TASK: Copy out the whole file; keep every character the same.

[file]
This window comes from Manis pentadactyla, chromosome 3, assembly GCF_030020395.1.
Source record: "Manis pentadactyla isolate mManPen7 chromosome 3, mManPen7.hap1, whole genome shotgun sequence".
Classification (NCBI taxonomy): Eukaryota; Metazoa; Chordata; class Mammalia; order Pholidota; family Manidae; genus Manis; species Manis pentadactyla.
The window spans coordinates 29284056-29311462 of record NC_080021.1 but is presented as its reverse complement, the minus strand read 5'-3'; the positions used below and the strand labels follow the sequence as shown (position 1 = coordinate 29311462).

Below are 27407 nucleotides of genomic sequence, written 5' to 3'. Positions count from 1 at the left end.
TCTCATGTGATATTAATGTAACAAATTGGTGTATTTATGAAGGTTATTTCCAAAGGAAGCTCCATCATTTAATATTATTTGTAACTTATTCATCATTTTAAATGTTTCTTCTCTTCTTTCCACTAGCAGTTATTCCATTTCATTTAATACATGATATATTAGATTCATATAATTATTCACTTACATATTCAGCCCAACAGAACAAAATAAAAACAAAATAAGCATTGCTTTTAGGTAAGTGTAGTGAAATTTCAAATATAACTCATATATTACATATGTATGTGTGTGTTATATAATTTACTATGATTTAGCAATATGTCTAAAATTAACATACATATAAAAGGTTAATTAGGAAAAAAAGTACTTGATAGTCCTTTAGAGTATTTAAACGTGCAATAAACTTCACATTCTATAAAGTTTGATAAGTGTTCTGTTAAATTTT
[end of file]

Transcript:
This window comes from Manis pentadactyla, chromosome 3, assembly GCF_030020395.1.
Source record: "Manis pentadactyla isolate mManPen7 chromosome 3, mManPen7.hap1, whole genome shotgun sequence".
Classification (NCBI taxonomy): Eukaryota; Metazoa; Chordata; class Mammalia; order Pholidota; family Manidae; genus Manis; species Manis pentadactyla.
The window spans coordinates 29284056-29311462 of record NC_080021.1 but is presented as its reverse complement, the minus strand read 5'-3'; the positions used below and the strand labels follow the sequence as shown (position 1 = coordinate 29311462).

Below are 27407 nucleotides of genomic sequence, written 5' to 3'. Positions count from 1 at the left end.
TCTCATGTGATATTAATGTAACAAATTGGTGTATTTATGAAGGTTATTTCCAAAGGAAGCTCCATCATTTAATATTATTTGTAACTTATTCATCATTTTAAATGTTTCTTCTCTTCTTTCCACTAGCAGTTATTCCATTTCATTTAATACATGATATATTAGATTCATATAATTATTCACTTACATATTCAGCCCAACAGAACAAAATAAAAACAAAATAAGCATTGCTTTTAGGTAAGTGTAGTGAAATTTCAAATATAACTCATATATTACATATGTATGTGTGTGTTATATAATTTACTATGATTTAGCAATATGTCTAAAATTAACATACATATAAAAGGTTAATTAGGAAAAAAAGTACTTGATAGTCCTTTAGAGTATTTAAACGTGCAATAAACTTCACATTCTATAAAGTTTGATAAGTGTTCTGTTAAATTTT